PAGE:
You see a job posting online. You write up your cover letter and prepare your resume and hit the Apply button. Ever wonder what’s happening on the other side of the equation? Here’s what happens next from the recruiter’s point of view.

Recruiters start receiving applications within 200 seconds of posting their job online. This is why job applications on Mondays and Tuesdays result in more interviews than applications any other day of the week. More jobs are posted at the beginning of the week, and recruiters receive an average of 250 applications for each job. So hesitating can result in a resume being lost in a deluge of applications when the recruiter has already compiled a short list.

[See also: Data reveals the best time of year, day of the week, and time of day for finding a new job]

A resume has to grab an employer’s attention quickly – and make a positive impression that sticks. Given that volume of applications, most recruiters spend only five to seven seconds scanning each resume before deciding to reject it or put it aside for closer scrutiny.

Your cover letter has only a 17% chance of being read at all. It’s important to include one – but don’t count on the cover letter alone to tailor your skills to the specific job. That information has to be in the resume – and it has to be on the first page.

Recruiters will only read to the second or third page of a resume if the first page gives them a compelling reason to. A career summary or key skills list that relate specifically to the job applied for at the top of the page are effective ways to stand out off the top.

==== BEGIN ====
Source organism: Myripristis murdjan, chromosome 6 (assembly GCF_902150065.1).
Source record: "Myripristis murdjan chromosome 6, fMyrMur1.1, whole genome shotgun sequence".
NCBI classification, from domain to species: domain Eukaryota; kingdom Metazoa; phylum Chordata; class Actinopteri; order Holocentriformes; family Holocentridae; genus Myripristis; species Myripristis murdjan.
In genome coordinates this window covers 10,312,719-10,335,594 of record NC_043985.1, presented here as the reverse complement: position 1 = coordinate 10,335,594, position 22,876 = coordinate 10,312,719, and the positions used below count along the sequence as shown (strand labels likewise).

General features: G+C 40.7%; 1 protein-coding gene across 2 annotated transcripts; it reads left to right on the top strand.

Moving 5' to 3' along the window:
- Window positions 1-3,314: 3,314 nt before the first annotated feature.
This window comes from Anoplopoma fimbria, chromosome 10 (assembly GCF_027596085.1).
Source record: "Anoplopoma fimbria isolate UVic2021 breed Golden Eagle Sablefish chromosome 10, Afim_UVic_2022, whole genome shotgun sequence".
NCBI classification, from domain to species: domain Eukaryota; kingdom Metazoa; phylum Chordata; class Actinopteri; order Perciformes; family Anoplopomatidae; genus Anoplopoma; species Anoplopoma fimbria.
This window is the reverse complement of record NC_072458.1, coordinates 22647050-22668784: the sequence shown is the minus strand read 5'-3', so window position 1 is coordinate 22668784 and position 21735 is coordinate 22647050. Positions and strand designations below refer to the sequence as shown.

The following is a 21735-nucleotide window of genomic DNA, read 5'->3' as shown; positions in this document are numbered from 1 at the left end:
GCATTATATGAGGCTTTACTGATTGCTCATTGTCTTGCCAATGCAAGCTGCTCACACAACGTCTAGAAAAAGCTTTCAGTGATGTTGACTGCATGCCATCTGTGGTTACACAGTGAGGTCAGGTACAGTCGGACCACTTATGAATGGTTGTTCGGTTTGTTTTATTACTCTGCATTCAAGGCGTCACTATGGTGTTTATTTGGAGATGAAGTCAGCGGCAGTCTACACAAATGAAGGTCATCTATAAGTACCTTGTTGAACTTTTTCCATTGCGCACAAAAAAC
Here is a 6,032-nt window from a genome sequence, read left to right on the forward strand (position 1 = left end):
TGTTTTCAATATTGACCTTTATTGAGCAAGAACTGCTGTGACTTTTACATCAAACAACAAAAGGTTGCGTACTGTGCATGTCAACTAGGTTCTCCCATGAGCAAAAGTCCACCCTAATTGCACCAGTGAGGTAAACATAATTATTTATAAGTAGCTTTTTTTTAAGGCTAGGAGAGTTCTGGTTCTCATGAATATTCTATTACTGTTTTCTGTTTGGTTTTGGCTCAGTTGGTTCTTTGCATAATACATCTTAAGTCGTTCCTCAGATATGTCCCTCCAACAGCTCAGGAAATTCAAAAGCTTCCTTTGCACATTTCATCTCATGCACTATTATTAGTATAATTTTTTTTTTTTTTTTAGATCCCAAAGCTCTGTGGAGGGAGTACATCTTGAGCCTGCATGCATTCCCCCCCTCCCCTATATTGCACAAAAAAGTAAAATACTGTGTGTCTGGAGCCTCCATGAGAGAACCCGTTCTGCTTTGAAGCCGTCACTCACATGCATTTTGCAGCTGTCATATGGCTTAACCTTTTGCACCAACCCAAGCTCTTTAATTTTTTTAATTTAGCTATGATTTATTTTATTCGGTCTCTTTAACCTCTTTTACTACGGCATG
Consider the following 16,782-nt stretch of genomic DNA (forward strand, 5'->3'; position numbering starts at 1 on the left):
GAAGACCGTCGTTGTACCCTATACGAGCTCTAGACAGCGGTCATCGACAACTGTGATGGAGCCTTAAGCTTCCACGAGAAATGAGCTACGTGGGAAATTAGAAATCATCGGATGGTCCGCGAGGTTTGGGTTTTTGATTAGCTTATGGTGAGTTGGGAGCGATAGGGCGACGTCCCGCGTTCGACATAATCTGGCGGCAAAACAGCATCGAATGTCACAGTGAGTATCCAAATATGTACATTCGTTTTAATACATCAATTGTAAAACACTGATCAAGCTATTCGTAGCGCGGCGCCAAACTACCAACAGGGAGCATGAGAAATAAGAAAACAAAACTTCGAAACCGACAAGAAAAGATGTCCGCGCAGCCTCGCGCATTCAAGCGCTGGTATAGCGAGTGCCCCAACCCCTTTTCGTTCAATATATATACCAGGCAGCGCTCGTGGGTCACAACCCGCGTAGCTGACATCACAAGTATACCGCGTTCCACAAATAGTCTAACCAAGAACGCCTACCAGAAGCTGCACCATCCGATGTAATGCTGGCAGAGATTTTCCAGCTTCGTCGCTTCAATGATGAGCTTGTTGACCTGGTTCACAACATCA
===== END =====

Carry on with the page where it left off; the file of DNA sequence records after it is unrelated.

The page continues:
It’s very easy to make a negative first impression. Most recruiters say that one single typo or grammatical error can send a resume to the trash bin. 30% of recruiters say that their biggest pet peeve is receiving applications that are unqualified or irrelevant for the job. Almost half of those say that this bothers them so much that not only will they not consider the candidate, but they will also blacklist them from all future opportunities as well.

Of all the people who apply to a position, only 2% are selected for job interviews.

Most recruiters, 68% of them, say that will look up a candidate on Facebook before hiring them. And over 30% say that they have rejected someone solely based on something untoward they found out about them online. Your Facebook profile contains numerous clues that reveal how well you will perform on the job. If they can’t find you on Facebook at all – this could indicate that you don’t use social media or that you have something to hide.

Your Facebook profile picture alone can have increase your chances of being interviewed by up to 40%.

Although job interviews will generally last over half an hour and consist of numerous questions and discussions, hiring managers are really only looking to discover three things about you. They really want to know:

    • if you can do the job
    • if you will like the job
    • and if you will be a good fit with the team.

[See also: The only three job interview questions that matter.]


15% employers say that they won’t hire a candidate who focuses on salary more than anything else about the job during an interview.

Most hiring managers don’t like hiring. They want to find the right candidate quickly – and hire a great new addition to their team so that they can get back to work. They’re hoping that every resume will be error-free and demonstrate great credentials. They want the candidate who comes to an interview to be personable, confident and competent, so that they won’t have to interview anyone else.

So as a candidate, you start off with employers on your side – it’s up to you to avoid giving them a reason not to be.

See also: Five job interview secrets that employers don’t tell candidates


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